By Kim Hart
Washington Post Staff Writer
Saturday, January 24, 2009
Key senators have reached a compromise on a bill that would delay the nation's switch to all-digital television from next month until June 12. A vote on the legislation is expected early next week.
Sen. John D. Rockefeller (D-W.Va.), chairman of the Commerce Committee, has been working with ranking member Sen. Kay Bailey Hutchison (R-Tex.), to draft legislation that also would give consumers more access to coupons for the converter boxes needed to continue receiving broadcasts.
Television broadcasters are scheduled to turn off analog signals Feb. 17. Consumers with an analog television will need a converter box to get broadcasts. People with digital televisions or cable or satellite service will not lose programming.
President Obama earlier this month urged Congress to postpone the transition due to mounting evidence that consumers are not prepared.
The Nielsen Co. said Thursday that more than 6.5 million U.S. households are still not prepared for the upcoming transition and could see their television sets go dark next month.
"The shameful truth is that we are not poised to do this transition right," Rockefeller said in a statement. "We are only weeks away from doing it dreadfully wrong -- and leaving consumers with the consequences."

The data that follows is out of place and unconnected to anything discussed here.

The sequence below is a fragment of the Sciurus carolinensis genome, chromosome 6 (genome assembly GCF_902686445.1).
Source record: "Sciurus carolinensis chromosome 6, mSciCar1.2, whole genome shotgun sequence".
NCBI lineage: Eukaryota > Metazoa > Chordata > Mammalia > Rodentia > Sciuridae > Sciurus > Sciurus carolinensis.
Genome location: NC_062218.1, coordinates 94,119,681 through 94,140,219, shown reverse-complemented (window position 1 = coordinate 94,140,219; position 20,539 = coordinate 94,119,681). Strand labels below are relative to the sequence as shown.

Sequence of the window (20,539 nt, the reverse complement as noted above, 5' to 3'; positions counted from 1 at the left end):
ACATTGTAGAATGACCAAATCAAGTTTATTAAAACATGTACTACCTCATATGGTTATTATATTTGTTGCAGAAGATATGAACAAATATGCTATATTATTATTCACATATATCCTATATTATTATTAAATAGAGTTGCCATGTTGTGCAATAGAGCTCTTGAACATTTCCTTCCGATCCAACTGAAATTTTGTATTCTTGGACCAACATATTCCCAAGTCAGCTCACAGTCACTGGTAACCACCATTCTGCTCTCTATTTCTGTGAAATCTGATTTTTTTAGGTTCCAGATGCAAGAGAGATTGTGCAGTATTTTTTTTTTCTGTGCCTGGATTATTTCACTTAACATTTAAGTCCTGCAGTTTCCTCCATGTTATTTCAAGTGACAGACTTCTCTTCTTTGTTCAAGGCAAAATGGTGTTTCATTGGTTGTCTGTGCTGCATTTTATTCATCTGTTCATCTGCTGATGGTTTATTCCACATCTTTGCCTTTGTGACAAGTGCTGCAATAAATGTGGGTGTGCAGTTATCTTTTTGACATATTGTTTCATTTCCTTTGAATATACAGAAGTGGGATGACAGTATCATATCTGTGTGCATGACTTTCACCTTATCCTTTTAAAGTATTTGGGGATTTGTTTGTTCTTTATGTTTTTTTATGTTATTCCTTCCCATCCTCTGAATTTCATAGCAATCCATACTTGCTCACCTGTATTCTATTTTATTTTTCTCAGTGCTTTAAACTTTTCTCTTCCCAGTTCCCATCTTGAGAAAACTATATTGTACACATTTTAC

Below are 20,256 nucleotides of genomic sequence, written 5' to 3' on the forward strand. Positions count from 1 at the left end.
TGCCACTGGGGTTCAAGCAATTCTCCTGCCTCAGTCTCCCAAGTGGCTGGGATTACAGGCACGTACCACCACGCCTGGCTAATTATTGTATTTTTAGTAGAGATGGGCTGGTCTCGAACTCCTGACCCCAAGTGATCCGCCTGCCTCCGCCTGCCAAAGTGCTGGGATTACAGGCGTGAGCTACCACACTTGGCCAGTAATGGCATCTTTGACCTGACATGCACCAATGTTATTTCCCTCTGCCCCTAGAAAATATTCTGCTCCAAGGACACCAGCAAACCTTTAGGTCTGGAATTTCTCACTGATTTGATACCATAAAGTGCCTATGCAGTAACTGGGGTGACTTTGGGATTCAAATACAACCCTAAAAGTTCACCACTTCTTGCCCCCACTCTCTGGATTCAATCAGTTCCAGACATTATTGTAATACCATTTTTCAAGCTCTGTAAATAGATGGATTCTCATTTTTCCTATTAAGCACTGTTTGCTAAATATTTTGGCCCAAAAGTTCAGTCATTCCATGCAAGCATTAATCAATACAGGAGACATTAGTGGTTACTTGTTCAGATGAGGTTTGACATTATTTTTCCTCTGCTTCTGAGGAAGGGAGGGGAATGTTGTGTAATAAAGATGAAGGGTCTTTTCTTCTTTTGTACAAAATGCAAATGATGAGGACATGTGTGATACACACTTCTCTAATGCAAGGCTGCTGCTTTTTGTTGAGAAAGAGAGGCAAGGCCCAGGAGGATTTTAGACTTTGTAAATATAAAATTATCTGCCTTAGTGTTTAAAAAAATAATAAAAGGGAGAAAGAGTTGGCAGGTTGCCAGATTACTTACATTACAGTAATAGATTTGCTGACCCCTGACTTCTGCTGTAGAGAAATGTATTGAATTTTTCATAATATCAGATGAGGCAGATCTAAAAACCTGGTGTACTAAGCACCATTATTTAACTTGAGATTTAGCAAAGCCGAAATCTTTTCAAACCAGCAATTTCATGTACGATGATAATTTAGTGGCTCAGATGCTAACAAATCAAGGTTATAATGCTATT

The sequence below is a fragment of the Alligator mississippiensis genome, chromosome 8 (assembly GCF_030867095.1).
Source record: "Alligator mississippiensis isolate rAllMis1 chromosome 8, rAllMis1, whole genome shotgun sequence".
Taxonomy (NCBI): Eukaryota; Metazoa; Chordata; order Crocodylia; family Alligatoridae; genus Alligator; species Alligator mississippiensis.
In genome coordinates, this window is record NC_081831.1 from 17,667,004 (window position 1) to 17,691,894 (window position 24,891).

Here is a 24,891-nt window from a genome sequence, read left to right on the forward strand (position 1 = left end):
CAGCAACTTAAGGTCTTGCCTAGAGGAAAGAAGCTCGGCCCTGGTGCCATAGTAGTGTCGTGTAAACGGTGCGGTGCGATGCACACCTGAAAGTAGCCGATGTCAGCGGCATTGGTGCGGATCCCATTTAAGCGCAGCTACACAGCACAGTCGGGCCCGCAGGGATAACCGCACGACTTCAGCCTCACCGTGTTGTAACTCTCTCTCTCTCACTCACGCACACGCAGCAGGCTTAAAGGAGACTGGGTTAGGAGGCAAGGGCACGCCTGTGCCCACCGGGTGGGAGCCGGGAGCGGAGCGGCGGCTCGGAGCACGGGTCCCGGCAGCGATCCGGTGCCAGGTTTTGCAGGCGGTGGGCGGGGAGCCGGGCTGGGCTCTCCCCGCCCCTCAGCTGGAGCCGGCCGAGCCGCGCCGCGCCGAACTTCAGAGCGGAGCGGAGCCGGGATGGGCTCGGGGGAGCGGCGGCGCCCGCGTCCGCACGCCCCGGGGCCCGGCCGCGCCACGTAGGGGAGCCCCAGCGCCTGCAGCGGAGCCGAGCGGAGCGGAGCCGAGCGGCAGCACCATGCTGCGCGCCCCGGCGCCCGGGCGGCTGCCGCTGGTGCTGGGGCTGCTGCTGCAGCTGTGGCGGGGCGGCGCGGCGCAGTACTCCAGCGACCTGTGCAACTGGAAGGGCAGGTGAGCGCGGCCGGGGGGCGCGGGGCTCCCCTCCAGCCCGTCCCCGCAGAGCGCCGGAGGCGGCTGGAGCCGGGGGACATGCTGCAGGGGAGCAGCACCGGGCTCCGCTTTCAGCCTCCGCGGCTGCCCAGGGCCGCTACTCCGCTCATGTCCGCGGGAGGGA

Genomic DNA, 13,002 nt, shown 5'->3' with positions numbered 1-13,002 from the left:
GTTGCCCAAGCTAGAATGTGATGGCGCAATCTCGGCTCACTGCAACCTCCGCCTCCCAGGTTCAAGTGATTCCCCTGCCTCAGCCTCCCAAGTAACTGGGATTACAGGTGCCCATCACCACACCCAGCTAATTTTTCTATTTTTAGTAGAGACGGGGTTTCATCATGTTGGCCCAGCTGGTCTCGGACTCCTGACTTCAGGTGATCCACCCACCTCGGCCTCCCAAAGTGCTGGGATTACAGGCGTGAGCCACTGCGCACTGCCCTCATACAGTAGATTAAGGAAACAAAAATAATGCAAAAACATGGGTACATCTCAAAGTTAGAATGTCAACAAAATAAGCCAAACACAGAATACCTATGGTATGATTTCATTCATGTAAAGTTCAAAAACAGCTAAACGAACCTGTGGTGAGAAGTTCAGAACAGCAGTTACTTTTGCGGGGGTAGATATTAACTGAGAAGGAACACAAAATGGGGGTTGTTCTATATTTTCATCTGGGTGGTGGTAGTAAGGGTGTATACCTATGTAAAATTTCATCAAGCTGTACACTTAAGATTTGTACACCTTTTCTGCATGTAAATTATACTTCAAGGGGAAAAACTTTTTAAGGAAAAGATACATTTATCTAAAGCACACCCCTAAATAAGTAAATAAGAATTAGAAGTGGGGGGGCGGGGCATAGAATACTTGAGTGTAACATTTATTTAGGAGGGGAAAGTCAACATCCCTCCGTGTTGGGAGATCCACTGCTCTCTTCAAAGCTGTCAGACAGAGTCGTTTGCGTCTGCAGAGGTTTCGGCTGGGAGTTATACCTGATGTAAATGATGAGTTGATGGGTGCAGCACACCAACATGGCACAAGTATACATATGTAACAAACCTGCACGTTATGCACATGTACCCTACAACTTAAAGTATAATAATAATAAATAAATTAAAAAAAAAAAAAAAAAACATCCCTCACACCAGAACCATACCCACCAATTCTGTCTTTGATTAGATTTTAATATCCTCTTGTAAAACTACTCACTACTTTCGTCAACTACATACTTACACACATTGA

Some Republicans say that changing the date would further confuse consumers and create additional costs for broadcasters who have made preparations to switch next month. Wireless companies and public safety agencies are also waiting on the spectrum that will be vacated during the transition.
But Hutchison expressed support for Rockefeller's bill, in part because he agreed not to seek another delay, she said.
The bill would allow broadcasters to turn off analog signals before the June 12 deadline, and public safety agencies would be allowed to use those airwaves as soon as they are available. The bill would also allow consumers with expired coupons to re-apply for new ones.
The National Telecommunications and Information Administration, which is running the coupon program, has hit its $1.34 billion funding limit and is now sending out new coupons only as unredeemed vouchers reach a 90-day expiration date. Nearly 3 million consumers are on the waiting list for coupons.
The House put off action on its own version of a bill to delay the switch until the Senate reached an agreement on legislation.